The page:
Your COVID-19 Emergency Bag If You Need to Go to the Hospital
What to pack in your COVID-19 emergency bag
If there’s one thing we’ve learned from this entire coronavirus experience, is that everything can change in the blink of an eye. One day you’re planning your next barbeque with friends and the next day you find yourself stuck at home for an indefinite period of time (or worse, in a hospital room, infected with a new virus that doctors know nothing about).
That’s why it’s best to be prepared in every situation. Just like we have preparedness kits for all sorts of emergency situations, like earthquakes and hurricanes, and the most recent situation, a lockdown, we also need to be prepared for an unexpected stay in the hospital amid the coronavirus pandemic.
If you need to pay a casual visit to the doctor’s office, experts recommend preparing a bag with essential items, in case your things take a bad turn, as it happened to a Reddit user’s friend who ended up in the A&E for an unplanned Covid-19 test.
“If you have most of the things you need in a medical bag — or even just a list — you won’t have to stop and think when you are panicking,” said Dr. Rebecca Sudore, a geriatrician, palliative caregiver, and the creator and director of Prepare for Your Care, a community outreach program funded by the University of California San Francisco.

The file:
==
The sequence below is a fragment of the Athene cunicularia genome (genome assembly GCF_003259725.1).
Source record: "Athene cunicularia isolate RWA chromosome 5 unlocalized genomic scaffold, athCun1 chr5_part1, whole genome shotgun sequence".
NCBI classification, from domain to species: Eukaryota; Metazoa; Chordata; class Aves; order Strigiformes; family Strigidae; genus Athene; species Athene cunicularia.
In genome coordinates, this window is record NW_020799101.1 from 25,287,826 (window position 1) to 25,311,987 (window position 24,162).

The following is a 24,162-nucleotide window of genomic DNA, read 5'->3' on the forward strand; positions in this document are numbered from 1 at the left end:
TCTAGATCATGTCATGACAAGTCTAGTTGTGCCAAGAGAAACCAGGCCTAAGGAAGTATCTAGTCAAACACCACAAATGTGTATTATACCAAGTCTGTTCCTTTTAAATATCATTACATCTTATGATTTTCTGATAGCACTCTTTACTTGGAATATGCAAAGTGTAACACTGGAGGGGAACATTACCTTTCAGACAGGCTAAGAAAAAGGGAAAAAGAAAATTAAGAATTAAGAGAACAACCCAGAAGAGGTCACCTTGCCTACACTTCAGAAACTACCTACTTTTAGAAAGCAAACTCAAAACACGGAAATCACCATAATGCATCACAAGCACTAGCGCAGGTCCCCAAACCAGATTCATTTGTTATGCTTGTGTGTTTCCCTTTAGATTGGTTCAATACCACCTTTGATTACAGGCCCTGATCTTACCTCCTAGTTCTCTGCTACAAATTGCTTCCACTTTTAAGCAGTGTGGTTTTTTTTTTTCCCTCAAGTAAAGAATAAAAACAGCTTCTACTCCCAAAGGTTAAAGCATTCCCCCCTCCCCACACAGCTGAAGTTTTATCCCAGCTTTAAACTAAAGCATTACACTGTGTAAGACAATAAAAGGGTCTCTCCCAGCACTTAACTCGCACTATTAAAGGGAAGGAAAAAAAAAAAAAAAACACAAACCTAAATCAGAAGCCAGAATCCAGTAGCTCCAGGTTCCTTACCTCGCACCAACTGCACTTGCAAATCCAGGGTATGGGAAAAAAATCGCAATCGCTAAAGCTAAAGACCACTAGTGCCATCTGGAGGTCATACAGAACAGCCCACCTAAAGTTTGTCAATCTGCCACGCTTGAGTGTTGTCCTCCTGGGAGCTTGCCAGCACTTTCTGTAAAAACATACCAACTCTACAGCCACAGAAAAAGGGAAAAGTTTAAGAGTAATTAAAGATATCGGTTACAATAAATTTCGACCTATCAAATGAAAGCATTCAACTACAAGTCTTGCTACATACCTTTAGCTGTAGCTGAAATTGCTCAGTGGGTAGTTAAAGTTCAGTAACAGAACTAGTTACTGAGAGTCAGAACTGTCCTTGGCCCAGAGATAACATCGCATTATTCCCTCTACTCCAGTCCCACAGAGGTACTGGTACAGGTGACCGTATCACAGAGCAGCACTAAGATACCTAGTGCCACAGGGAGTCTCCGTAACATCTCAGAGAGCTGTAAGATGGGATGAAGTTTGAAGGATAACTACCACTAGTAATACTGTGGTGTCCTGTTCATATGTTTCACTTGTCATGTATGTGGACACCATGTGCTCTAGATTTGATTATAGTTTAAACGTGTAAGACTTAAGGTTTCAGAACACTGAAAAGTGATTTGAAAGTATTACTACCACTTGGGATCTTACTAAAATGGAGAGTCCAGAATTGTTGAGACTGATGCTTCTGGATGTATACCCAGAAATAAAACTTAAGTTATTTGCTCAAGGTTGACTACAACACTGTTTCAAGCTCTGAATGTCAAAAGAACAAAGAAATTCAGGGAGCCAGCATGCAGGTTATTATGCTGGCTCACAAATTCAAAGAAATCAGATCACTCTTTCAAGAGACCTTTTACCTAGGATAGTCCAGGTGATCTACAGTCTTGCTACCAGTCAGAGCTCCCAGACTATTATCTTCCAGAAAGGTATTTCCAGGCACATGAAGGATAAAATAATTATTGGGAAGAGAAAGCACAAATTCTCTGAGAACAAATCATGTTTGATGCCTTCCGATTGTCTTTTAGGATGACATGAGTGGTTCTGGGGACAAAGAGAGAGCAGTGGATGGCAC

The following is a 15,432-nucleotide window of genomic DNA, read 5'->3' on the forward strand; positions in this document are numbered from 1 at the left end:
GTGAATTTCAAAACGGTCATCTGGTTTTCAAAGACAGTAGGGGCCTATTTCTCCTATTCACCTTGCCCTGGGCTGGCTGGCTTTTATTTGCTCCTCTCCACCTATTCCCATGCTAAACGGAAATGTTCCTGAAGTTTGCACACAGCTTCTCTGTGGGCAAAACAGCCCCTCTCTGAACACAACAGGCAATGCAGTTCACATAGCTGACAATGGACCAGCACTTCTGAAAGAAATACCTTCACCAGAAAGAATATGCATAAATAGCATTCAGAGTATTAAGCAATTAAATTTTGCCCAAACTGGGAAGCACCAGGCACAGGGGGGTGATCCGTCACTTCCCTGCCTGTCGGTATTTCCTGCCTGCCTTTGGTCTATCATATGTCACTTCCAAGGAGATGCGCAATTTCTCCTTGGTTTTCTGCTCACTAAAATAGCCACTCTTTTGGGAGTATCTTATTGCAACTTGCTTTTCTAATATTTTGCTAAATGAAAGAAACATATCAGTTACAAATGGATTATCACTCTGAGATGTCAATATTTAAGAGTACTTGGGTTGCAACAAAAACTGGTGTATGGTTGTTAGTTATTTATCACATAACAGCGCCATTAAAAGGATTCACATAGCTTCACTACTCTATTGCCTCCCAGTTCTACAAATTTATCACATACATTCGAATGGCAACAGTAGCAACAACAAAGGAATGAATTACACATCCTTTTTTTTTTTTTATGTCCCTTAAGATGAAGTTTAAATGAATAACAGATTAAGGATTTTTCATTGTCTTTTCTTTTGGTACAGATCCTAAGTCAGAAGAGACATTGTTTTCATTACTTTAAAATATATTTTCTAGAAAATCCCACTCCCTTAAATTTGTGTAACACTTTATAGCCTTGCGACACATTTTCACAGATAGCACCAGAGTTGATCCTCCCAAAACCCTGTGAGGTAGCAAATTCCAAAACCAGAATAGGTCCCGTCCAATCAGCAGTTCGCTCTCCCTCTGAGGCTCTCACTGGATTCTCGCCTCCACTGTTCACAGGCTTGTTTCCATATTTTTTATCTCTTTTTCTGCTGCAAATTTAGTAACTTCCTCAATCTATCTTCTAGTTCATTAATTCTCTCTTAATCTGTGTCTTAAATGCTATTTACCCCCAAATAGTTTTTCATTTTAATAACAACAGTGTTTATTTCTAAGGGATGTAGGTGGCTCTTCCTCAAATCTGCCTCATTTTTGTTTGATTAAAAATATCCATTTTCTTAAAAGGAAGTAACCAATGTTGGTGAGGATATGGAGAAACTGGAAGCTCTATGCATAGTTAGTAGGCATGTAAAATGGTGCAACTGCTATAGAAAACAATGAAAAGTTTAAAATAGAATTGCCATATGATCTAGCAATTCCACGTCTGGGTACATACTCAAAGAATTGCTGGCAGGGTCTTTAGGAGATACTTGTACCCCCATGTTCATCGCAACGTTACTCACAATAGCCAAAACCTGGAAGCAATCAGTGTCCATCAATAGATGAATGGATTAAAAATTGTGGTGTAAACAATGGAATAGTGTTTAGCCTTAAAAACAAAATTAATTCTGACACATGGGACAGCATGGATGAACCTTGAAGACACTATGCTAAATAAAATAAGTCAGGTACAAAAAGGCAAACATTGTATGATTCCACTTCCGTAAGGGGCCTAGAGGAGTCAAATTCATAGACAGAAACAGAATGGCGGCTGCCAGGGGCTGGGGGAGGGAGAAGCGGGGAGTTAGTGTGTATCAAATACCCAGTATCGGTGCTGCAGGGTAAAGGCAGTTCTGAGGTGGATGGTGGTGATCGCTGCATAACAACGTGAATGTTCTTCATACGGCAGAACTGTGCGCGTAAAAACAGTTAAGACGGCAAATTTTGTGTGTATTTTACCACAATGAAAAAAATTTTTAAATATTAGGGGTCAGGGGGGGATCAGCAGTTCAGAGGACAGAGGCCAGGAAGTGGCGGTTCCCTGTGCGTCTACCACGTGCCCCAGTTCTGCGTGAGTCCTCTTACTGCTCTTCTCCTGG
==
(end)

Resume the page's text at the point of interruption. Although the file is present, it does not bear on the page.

Here’s what your COVID-19 “emergency bag” should include:
- Identity card
- List of your medications, allergies, prescriptions, even diet-related information
- Emergency contact list. Write it down in case you don’t remember the numbers or doctors can’t get into the phone to find the contacts you’ve labeled.
- Toothpaste and toothbrush
- Other personal toiletries
In a worst-case scenario, in which you won’t be able to return home for a longer period of time, you should also bring these items with you:
- Extra set of clothes
- Phone charger
- Extra masks, sanitizer, gloves
- Denture cleaner
- Hearing aid
- Hair tie (in case you need to tie your hair for X-rays)
- Tissues (COVID-19 test involves a nasal swab which might cause runny nose and watery eyes for a few moments after the testing)
- A book (to help you pass the time)
It might seem a bit far-fetched to prepare for something that may never happen. But it very well could happen, so why not take care of things beforehand? Since we’re on the subject of preparedness, see also this Coronavirus Pandemic Safety Kit: We Made the List for You (Updated!). With the way things are going in several states across the United States, we might need the safety kit all over again.
What else would you include in your COVID-19 emergency bag? Tell us in the comments section below and let’s help each other out?